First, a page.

Mort - Terry Pratchett Reviews
Description:ISBN 0552152617 / Author: Terry Pratchett / Genre: Sci-Fi / Fantasy / Death comes to us all. When he came to Mort, he offered him a job. ... more
Mort - Terry Pratchett ... After being assured that being dead was not compulsory, Mort accepted. However, he soon found that romantic longings did not mix easily with the responsibilities of being Death's apprentice.
Newest Review: ... character would not be strong enough to support a whole novel and Pratchett recognises these limitations. To help out, he ... more
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Customer Mort - Terry Pratchett Reviews (22)
by - written on 01/11/03, updated on 06/08/05 (Very useful, 178 readings)
As I write this there is a documentary currently showing on BBC1 called A Life of Grime which follows some real-life characters in their day to day jobs. The common thread is that while all their jobs are essential, not many of us would want to do them. Well, does catching rats, collecting rubbish or unblocking sewers appeal to you? These are the jobs that we don't like to think about and instead just assume someone else will do. We put our rubbish out in the morning and by the time we get home from work it's gone, as if by magic. And talking of magic (nice link huh?) the Discworld also has a number of essential jobs and none more so than that performed by ... Read the complete review
by - written on 15/01/13 (Very useful, 48 readings)
It's difficult to come up with a better summary of Mort than the tagline for the books which simply reads: "Death comes to us all. When he came to Mort, he offered him a job". From that simple idea comes a book bursting with fun, invention and great characters that would go on to shape Terry Pratchett's Discworld in some very interesting ways. To expand on the plot: Death once again takes it into his head to find out what it means to be "human". To allow him some time off, he hires an apprentice - the rather gangly and clumsy Mort - to help him with his Duty. Of course, Mort soon starts to mess things up and threaten the very fabric of ... Read the complete review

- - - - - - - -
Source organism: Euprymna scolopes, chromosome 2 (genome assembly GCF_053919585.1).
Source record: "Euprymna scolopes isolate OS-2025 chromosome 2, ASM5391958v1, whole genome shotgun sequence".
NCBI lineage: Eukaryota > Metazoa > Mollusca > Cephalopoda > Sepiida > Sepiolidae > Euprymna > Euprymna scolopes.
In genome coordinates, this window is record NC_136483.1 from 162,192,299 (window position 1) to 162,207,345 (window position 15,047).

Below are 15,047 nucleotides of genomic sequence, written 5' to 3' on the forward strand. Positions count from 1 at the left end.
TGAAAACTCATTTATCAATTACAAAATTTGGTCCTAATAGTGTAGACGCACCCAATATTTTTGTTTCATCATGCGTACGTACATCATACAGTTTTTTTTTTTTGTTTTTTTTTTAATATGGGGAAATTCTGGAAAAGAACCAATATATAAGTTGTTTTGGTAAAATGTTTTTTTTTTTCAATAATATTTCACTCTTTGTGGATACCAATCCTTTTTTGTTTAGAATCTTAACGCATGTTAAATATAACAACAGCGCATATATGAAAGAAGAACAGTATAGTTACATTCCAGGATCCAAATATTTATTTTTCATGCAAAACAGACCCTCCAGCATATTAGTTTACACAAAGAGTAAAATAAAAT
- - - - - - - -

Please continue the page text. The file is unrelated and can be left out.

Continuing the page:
by - written on 03/08/02, updated on 03/08/02 (Very useful, 49 readings)
JK Rowling has nothing on this... Terry Pratchett's seemingly endless Discworld series is forever being likened to the Hitchhiker's Guide books of the sadly missed Douglas Adams (hmmm... could one refer to it as a trilogy in twenty-something parts, I wonder?). The reason I bring this up is that in Adams' novels, Arthur Dent has the particularly human habit of stating the very, very, obvious, of which a prime example is "So this is it, we're going to die". Mort, the fourth book in the saga of the Discworld, and in quite a few ways its true starting point, turns this idea on its head somewhat, as the principal character is dead already. He's .. Read the complete review
by - written on 14/01/02, updated on 14/01/02 (Very useful, 154 readings)
Well, a bit of a Patchett-athon recently so I thought I'd add and opinion about the 1st of his books that I'd read. I love Pratchett and find his books get funnier and funnier as I go through the series. Although Mort is the 8th in the Discworld series it is the 1st to be centred on Death. Currently available for £4.79 from BOL this is a great read and well worth the money. The plot: --------- Mort is a bumbling farmhand, not even good at frightening the birds off the crops for his dad. His uncle suggests that his dad gets Mort 'prenticed and so off they go to the apprentiship fair in the market square. After waiting for the ... Read the complete review
by - written on 11/10/01, updated on 11/10/01 (Very useful, 45 readings)
If you're an ardent Discworld fan you'll know that the year's wait for each book can be torture. How do you get through it? Well I spend the time reading them all again - except the year that Harry Potter was big, but that's another story. Going back over the old ones is a little wierd, because there is a high degree of evolution across the series - both in writing style, and in the nature of the Disc itself. After you've read the incredibly tightly crafted, intellectual style of the middle books, and then come out the other side, into the ridiculous economy of the latest novels, (so economical that, quite often, I can get to the end without being ... Read the complete review
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